campaign_name = offer.OfferName,
                                            campaign_status_id = campaignStatusID,
                                            account_manager_id = accountManagerID,
                                            ad_manager_id = adManagerID,
                                            advertiser_id = advertiserID,
                                        }
                                    }).ToList();
                // Set campaign status
                var campaignStatus = eom.CampaignStatus.ToDictionary(c => c.name, c => c.id);
                campaignStatus.Add("Private", campaignStatus["Active"]);
                campaignStatus.Add("Apply To Run", campaignStatus["Active"]);
                campaignStatus.Add("Inactive", campaignStatus["default"]);
                foreach (var item in newCampaigns)
                {
                    string statusName = item.Offer.StatusName;
                    if (campaignStatus.ContainsKey(statusName))
                    {
                        item.Campaign.campaign_status_id = campaignStatus[statusName];
                    }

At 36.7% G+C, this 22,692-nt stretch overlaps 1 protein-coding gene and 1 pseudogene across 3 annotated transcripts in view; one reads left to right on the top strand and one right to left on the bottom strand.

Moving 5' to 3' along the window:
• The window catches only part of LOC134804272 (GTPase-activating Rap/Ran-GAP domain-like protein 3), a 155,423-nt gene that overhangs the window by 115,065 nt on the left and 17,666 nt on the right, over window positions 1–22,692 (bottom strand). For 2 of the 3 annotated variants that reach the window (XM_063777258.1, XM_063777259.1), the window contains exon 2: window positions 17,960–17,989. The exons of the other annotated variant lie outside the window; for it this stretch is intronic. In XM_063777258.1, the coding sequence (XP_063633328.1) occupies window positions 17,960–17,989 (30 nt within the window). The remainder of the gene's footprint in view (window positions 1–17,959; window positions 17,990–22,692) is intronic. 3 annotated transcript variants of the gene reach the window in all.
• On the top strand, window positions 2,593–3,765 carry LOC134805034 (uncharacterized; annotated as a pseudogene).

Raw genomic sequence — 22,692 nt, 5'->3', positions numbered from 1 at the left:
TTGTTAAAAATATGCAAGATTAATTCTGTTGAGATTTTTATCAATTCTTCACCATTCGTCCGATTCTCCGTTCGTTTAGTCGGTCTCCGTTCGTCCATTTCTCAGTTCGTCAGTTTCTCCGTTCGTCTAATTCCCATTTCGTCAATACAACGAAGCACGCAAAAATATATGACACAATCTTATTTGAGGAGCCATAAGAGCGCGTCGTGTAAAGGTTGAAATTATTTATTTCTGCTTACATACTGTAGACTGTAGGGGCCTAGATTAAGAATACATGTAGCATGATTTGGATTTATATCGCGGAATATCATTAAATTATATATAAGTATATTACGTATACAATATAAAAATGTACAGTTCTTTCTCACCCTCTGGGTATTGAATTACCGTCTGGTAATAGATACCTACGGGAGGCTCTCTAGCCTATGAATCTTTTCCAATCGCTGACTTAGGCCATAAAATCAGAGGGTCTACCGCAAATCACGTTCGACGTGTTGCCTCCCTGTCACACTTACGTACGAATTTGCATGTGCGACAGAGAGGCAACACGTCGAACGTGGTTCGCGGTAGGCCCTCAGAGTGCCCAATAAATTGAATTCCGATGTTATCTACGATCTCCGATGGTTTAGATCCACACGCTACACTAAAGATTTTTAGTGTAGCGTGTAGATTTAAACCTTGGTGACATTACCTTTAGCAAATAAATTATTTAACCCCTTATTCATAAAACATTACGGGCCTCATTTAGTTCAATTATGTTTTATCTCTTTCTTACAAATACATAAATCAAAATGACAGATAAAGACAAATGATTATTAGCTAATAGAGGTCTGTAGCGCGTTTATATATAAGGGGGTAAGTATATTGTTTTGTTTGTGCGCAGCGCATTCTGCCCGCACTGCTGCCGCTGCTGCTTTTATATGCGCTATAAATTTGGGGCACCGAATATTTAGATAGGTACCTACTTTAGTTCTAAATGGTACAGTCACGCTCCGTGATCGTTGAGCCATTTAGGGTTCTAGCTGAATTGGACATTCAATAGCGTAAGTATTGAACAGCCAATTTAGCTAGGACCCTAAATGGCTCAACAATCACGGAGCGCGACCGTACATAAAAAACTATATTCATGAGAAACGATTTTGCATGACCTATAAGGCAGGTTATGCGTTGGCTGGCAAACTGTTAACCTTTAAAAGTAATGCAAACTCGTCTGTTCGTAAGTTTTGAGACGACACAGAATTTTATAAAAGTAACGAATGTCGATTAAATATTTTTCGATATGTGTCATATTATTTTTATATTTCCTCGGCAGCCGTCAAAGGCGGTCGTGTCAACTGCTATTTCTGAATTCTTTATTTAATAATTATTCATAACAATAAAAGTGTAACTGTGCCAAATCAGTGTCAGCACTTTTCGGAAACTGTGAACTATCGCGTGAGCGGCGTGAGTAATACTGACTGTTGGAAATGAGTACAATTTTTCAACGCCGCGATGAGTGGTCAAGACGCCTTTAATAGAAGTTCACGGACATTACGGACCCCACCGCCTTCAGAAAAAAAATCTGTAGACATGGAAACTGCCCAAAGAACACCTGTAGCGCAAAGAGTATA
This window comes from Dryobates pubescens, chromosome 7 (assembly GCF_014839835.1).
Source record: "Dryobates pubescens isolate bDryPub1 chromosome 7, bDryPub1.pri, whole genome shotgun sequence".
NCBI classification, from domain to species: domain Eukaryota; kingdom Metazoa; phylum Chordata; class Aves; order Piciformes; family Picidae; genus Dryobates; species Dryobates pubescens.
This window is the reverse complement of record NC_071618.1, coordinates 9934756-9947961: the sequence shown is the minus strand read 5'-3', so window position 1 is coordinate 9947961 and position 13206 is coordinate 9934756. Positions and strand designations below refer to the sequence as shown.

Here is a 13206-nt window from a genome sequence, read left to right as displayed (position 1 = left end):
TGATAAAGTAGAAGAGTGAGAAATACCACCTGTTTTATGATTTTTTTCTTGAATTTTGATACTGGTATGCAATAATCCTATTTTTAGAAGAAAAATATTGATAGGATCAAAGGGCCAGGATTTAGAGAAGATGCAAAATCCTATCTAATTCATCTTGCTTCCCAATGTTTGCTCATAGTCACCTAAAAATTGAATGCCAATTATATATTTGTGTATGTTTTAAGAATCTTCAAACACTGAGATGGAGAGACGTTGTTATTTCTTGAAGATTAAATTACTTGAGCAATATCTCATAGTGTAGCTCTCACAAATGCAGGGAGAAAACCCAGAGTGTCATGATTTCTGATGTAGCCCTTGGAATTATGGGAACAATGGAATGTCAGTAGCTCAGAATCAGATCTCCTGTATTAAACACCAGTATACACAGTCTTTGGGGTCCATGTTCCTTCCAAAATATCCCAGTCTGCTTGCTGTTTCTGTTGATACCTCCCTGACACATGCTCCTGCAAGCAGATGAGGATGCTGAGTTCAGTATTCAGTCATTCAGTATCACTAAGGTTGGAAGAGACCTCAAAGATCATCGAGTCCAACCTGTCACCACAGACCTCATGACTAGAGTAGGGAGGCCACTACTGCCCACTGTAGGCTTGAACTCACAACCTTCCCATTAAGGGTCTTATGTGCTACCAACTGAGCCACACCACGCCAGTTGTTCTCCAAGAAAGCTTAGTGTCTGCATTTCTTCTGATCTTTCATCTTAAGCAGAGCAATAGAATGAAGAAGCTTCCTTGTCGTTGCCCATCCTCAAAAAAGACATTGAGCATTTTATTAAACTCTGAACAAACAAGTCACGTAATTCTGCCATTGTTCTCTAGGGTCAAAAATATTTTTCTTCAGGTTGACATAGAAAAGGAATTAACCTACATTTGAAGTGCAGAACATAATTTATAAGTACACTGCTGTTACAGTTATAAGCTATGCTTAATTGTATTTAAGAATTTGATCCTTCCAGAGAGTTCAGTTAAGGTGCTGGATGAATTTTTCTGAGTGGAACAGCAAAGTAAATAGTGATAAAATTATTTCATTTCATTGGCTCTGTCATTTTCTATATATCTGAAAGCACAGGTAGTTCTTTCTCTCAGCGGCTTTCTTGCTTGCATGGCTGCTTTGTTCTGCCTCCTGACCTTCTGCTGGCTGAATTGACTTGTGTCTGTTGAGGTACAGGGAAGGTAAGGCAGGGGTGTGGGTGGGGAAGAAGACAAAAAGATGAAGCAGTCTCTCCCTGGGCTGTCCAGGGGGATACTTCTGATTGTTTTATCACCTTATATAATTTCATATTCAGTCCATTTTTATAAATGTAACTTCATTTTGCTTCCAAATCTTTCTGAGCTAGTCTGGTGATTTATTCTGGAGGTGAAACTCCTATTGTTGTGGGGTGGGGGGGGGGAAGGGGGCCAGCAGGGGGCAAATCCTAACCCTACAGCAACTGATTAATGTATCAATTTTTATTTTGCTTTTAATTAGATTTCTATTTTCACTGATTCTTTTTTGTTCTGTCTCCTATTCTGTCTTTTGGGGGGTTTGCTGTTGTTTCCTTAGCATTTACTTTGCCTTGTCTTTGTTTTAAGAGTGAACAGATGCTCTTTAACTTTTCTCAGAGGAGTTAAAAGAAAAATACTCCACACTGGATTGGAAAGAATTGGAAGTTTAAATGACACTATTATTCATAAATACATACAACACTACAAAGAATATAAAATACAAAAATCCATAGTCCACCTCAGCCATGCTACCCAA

else
                    {
                        AddIssue(new CampaignStatusDoesNotExist(statusName));
                    }
                }
                // Set advertiser
                var cakeAdvertisers = cake.CakeAdvertisers.ToDictionary(c => c.Advertiser_Id);
                foreach (var item in newCampaigns)
                {
                    int offerAdvertiserID = int.Parse(item.Offer.Advertiser_Id);
                    var offerAdvertiser = cake.CakeAdvertisers.FirstOrDefault(c => c.Advertiser_Id == offerAdvertiserID);
                    string offerAdvertiserName = offerAdvertiser.AdvertiserName;
                    var eomAdvertiser = eom.Advertisers.FirstOrDefault(c => c.name == offerAdvertiserName);
                    if (eomAdvertiser != null)
                    {
                        item.Campaign.advertiser_id = eomAdvertiser.id;
                    }
                    else
                    {
                        AddIssue(new AdvertiserDoesNotExist(offerAdvertiserName));
                    }
                }
                // Set account manager
                foreach (var item in newCampaigns)
                {
                    int offerAdvertiserID = int.Parse(item.Offer.Advertiser_Id);
                    var offerAdvertiser = cake.CakeAdvertisers.FirstOrDefault(c => c.Advertiser_Id == offerAdvertiserID);
                    string offerAccountManager = offerAdvertiser.AccountManagerName;